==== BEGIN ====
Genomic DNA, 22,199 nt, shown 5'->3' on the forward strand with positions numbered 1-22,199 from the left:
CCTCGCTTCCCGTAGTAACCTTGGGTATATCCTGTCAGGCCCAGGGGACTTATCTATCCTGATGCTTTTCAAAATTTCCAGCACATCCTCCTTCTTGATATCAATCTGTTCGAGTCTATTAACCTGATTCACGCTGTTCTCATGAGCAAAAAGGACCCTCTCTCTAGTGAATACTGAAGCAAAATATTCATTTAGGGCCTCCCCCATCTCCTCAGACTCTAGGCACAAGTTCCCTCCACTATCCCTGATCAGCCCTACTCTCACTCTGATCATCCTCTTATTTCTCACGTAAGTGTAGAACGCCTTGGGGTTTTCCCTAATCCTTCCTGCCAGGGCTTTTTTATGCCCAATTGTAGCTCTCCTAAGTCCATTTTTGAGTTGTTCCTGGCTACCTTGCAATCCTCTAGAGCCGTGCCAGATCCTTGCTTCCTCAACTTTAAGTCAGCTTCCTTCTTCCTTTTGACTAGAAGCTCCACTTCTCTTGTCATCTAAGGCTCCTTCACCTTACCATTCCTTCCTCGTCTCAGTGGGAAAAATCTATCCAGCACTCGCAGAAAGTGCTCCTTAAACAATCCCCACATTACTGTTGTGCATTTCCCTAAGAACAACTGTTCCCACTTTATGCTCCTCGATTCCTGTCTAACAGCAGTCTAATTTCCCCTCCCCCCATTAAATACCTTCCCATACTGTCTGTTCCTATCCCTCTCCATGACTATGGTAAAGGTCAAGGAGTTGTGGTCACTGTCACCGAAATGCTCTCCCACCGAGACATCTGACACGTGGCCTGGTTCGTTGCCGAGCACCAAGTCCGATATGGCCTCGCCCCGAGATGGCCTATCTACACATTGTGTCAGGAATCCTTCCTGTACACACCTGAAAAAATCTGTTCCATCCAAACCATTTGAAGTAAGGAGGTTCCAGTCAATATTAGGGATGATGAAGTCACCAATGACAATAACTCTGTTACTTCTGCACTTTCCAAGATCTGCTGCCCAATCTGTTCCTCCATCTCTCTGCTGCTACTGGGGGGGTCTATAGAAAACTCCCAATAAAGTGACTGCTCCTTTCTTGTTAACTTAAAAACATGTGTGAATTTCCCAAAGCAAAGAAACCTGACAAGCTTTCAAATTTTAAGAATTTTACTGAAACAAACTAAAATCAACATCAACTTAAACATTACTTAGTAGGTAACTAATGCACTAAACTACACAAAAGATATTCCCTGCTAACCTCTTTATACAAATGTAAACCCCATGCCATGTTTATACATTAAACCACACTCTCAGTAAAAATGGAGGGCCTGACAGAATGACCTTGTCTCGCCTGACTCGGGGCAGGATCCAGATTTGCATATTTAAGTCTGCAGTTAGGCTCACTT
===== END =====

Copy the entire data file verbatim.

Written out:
Genomic DNA, 22,199 nt, shown 5'->3' on the forward strand with positions numbered 1-22,199 from the left:
CCTCGCTTCCCGTAGTAACCTTGGGTATATCCTGTCAGGCCCAGGGGACTTATCTATCCTGATGCTTTTCAAAATTTCCAGCACATCCTCCTTCTTGATATCAATCTGTTCGAGTCTATTAACCTGATTCACGCTGTTCTCATGAGCAAAAAGGACCCTCTCTCTAGTGAATACTGAAGCAAAATATTCATTTAGGGCCTCCCCCATCTCCTCAGACTCTAGGCACAAGTTCCCTCCACTATCCCTGATCAGCCCTACTCTCACTCTGATCATCCTCTTATTTCTCACGTAAGTGTAGAACGCCTTGGGGTTTTCCCTAATCCTTCCTGCCAGGGCTTTTTTATGCCCAATTGTAGCTCTCCTAAGTCCATTTTTGAGTTGTTCCTGGCTACCTTGCAATCCTCTAGAGCCGTGCCAGATCCTTGCTTCCTCAACTTTAAGTCAGCTTCCTTCTTCCTTTTGACTAGAAGCTCCACTTCTCTTGTCATCTAAGGCTCCTTCACCTTACCATTCCTTCCTCGTCTCAGTGGGAAAAATCTATCCAGCACTCGCAGAAAGTGCTCCTTAAACAATCCCCACATTACTGTTGTGCATTTCCCTAAGAACAACTGTTCCCACTTTATGCTCCTCGATTCCTGTCTAACAGCAGTCTAATTTCCCCTCCCCCCATTAAATACCTTCCCATACTGTCTGTTCCTATCCCTCTCCATGACTATGGTAAAGGTCAAGGAGTTGTGGTCACTGTCACCGAAATGCTCTCCCACCGAGACATCTGACACGTGGCCTGGTTCGTTGCCGAGCACCAAGTCCGATATGGCCTCGCCCCGAGATGGCCTATCTACACATTGTGTCAGGAATCCTTCCTGTACACACCTGAAAAAATCTGTTCCATCCAAACCATTTGAAGTAAGGAGGTTCCAGTCAATATTAGGGATGATGAAGTCACCAATGACAATAACTCTGTTACTTCTGCACTTTCCAAGATCTGCTGCCCAATCTGTTCCTCCATCTCTCTGCTGCTACTGGGGGGGTCTATAGAAAACTCCCAATAAAGTGACTGCTCCTTTCTTGTTAACTTAAAAACATGTGTGAATTTCCCAAAGCAAAGAAACCTGACAAGCTTTCAAATTTTAAGAATTTTACTGAAACAAACTAAAATCAACATCAACTTAAACATTACTTAGTAGGTAACTAATGCACTAAACTACACAAAAGATATTCCCTGCTAACCTCTTTATACAAATGTAAACCCCATGCCATGTTTATACATTAAACCACACTCTCAGTAAAAATGGAGGGCCTGACAGAATGACCTTGTCTCGCCTGACTCGGGGCAGGATCCAGATTTGCATATTTAAGTCTGCAGTTAGGCTCACTT